In all four emergency departments, there was a tendency for patients with documented suspected ADRs to be hospitalized more frequently: only 11% of the enrolled patients with suspected ADRs were treated in the emergency room exclusively on an outpatient basis, as compared to 51% of the total treatment cases. This rate could also be due to outpatients leaving the hospital too quickly to be included in the study; this is especially conceivable in cases of treatment at night. However, it is also possible that many cases with ADR were so severe that patient hospitalization was necessary.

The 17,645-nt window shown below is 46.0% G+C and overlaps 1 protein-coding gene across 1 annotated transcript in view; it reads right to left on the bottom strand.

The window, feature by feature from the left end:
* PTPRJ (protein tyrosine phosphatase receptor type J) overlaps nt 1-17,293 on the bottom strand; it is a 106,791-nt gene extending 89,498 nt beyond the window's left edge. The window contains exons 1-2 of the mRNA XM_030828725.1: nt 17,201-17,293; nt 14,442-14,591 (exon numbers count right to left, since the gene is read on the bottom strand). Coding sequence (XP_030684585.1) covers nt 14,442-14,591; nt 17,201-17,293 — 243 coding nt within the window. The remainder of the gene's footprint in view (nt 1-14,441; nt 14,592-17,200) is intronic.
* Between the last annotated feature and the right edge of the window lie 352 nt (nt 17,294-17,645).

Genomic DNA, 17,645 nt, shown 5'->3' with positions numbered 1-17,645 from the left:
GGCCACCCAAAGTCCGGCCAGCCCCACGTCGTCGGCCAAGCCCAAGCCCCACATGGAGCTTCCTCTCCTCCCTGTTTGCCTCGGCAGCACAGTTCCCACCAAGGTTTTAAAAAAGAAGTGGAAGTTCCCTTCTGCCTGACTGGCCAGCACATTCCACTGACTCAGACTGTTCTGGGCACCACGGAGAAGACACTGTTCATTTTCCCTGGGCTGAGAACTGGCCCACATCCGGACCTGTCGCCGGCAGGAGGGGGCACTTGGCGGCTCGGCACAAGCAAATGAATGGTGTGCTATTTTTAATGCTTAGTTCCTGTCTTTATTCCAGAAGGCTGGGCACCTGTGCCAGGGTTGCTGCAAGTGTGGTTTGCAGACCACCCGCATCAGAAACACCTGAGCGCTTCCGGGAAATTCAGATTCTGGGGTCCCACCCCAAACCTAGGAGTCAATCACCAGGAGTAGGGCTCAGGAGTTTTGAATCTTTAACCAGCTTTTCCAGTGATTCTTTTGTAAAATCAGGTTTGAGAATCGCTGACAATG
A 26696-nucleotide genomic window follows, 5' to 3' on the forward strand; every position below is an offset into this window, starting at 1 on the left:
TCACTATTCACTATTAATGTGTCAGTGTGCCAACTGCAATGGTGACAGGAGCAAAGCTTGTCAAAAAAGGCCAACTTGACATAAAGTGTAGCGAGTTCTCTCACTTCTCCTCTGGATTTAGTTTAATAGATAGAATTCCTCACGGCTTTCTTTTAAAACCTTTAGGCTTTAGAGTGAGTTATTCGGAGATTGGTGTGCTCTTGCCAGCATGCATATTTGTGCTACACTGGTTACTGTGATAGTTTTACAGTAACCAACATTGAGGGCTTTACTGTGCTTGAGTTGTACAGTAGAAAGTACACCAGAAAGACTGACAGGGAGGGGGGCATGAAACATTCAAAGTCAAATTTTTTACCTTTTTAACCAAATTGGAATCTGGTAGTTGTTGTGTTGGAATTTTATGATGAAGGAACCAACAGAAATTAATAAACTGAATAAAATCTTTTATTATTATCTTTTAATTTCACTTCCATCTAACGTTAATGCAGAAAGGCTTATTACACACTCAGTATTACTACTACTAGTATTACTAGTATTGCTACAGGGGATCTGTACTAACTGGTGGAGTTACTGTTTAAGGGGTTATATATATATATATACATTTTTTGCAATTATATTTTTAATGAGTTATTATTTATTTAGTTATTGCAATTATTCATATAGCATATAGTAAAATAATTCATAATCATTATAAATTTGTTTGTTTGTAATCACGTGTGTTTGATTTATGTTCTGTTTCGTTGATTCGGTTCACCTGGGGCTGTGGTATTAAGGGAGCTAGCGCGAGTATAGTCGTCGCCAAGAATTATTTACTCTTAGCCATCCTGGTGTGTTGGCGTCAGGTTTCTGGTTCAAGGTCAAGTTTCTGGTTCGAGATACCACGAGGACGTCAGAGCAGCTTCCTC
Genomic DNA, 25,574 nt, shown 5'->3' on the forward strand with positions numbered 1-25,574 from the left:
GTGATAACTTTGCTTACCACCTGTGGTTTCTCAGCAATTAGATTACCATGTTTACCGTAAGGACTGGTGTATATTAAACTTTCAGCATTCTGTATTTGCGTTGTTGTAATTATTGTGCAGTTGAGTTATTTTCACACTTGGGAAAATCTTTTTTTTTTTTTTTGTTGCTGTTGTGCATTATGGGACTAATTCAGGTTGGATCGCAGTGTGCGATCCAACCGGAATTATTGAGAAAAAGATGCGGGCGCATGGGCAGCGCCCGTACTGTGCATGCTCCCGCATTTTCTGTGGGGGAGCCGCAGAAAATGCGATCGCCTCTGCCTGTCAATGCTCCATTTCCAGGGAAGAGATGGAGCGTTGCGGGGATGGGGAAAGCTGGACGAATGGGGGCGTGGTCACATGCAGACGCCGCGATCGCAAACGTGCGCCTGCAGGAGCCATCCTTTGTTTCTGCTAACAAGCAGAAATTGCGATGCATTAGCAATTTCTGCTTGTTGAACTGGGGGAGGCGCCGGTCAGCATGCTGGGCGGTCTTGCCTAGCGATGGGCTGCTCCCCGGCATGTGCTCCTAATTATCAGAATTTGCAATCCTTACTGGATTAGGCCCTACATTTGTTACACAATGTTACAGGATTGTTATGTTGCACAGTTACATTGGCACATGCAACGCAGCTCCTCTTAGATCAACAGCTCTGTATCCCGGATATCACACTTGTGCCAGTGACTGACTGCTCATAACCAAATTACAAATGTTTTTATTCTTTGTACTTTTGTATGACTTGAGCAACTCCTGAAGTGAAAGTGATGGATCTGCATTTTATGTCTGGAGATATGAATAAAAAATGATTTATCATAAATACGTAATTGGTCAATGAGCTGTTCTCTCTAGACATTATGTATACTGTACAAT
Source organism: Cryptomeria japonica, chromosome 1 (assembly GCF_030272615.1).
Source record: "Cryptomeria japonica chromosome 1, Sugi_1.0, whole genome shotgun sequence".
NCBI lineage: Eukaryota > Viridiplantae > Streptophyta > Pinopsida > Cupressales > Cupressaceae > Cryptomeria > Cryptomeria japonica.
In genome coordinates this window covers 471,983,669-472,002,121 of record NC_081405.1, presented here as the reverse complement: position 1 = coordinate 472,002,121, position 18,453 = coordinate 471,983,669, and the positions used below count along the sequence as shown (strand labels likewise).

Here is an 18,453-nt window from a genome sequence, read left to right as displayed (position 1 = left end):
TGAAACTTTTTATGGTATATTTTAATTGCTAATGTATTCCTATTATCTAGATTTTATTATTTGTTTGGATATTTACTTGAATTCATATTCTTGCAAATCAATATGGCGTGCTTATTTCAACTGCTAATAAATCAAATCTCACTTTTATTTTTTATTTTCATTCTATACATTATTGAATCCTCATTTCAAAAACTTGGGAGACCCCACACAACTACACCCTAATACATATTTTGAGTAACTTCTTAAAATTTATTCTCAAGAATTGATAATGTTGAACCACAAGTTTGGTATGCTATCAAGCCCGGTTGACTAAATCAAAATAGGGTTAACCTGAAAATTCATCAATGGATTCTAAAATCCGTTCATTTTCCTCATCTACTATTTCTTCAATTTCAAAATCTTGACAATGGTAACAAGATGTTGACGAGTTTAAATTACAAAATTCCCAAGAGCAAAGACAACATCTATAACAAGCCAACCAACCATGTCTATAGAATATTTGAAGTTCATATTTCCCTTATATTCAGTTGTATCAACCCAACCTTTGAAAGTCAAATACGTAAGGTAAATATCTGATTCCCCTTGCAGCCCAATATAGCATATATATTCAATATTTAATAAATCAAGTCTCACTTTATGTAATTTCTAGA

ADRs are difficult to recognize. As they often cause nonspecific symptoms, only the causal link to the medication can lead to the identification of an suspected ADR case. Indeed, general symptoms were among the most commonly reported symptoms in suspected ADR cases. However, it is much easier to suspect an ADR if the symptoms are obvious. For instance, antithrombotic drugs were assumed in many cases to have led to an ADR, and antihypertensive drugs that can cause dizziness and syncope were also often suspected (Figure 7). Still, it is always possible that the underlying diseases themselves were responsible for the symptoms. Therefore, only a few relationships could be classified as certain. An ADR can also aggravate the symptoms of an underlying disease, so that many possible relationships were taken into consideration.